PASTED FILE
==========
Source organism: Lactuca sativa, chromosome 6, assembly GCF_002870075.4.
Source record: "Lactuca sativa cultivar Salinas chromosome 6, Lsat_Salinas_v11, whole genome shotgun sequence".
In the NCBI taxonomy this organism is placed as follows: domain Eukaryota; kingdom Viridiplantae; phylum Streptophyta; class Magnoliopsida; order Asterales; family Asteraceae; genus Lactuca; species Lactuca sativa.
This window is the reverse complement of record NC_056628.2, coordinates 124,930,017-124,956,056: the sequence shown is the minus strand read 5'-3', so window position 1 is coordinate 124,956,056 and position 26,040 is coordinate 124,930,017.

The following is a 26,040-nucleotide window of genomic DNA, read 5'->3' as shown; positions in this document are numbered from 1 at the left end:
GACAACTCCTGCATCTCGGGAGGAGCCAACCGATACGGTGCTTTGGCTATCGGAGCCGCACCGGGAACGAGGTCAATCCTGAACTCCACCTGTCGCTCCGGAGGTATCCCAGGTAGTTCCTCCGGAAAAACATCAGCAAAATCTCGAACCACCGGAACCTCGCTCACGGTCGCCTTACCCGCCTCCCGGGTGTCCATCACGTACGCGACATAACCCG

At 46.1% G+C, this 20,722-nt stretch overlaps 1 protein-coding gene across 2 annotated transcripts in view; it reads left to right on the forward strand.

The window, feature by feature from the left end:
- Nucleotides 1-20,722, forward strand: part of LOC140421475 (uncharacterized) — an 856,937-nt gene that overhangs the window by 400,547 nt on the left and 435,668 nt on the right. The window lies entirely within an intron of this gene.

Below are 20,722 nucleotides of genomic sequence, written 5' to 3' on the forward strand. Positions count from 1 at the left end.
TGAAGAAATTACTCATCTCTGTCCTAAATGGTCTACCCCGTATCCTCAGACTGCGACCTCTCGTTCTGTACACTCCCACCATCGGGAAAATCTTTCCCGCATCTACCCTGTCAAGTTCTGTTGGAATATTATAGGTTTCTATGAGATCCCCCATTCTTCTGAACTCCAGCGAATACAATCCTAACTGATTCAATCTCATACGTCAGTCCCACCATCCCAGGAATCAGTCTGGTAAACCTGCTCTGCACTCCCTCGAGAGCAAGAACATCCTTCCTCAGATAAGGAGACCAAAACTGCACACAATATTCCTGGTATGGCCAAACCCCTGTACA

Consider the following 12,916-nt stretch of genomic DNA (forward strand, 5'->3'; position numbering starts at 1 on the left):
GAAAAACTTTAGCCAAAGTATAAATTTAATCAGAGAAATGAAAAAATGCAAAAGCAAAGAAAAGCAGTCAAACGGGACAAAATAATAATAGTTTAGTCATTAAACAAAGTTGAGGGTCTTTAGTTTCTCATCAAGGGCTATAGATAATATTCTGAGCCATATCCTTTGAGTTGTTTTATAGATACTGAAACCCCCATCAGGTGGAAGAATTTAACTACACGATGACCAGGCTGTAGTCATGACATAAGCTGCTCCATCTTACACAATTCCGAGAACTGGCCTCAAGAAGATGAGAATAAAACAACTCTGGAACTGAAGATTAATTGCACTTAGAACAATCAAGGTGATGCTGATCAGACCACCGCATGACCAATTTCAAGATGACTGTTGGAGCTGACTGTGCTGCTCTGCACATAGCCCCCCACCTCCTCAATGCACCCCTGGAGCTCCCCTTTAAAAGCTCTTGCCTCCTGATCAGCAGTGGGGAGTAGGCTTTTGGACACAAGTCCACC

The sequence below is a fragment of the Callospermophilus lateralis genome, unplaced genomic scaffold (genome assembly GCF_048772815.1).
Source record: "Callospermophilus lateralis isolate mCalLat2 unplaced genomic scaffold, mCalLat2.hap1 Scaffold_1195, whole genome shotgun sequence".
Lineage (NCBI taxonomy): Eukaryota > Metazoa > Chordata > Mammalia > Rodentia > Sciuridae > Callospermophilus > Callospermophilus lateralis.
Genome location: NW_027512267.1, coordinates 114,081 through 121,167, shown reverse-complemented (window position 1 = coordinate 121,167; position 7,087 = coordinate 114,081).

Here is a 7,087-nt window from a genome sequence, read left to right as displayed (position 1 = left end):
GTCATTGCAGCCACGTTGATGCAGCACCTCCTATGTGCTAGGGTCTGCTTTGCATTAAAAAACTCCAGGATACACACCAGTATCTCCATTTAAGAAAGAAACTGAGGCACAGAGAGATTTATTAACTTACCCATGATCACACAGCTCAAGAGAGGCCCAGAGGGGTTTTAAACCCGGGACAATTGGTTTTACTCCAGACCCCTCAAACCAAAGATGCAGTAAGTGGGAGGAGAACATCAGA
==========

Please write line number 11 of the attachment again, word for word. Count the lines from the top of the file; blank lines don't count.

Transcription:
TGAAGAAATTACTCATCTCTGTCCTAAATGGTCTACCCCGTATCCTCAGACTGCGACCTCTCGTTCTGTACACTCCCACCATCGGGAAAATCTTTCCCGCATCTACCCTGTCAAGTTCTGTTGGAATATTATAGGTTTCTATGAGATCCCCCATTCTTCTGAACTCCAGCGAATACAATCCTAACTGATTCAATCTCATACGTCAGTCCCACCATCCCAGGAATCAGTCTGGTAAACCTGCTCTGCACTCCCTCGAGAGCAAGAACATCCTTCCTCAGATAAGGAGACCAAAACTGCACACAATATTCCTGGTATGGCCAAACCCCTGTACA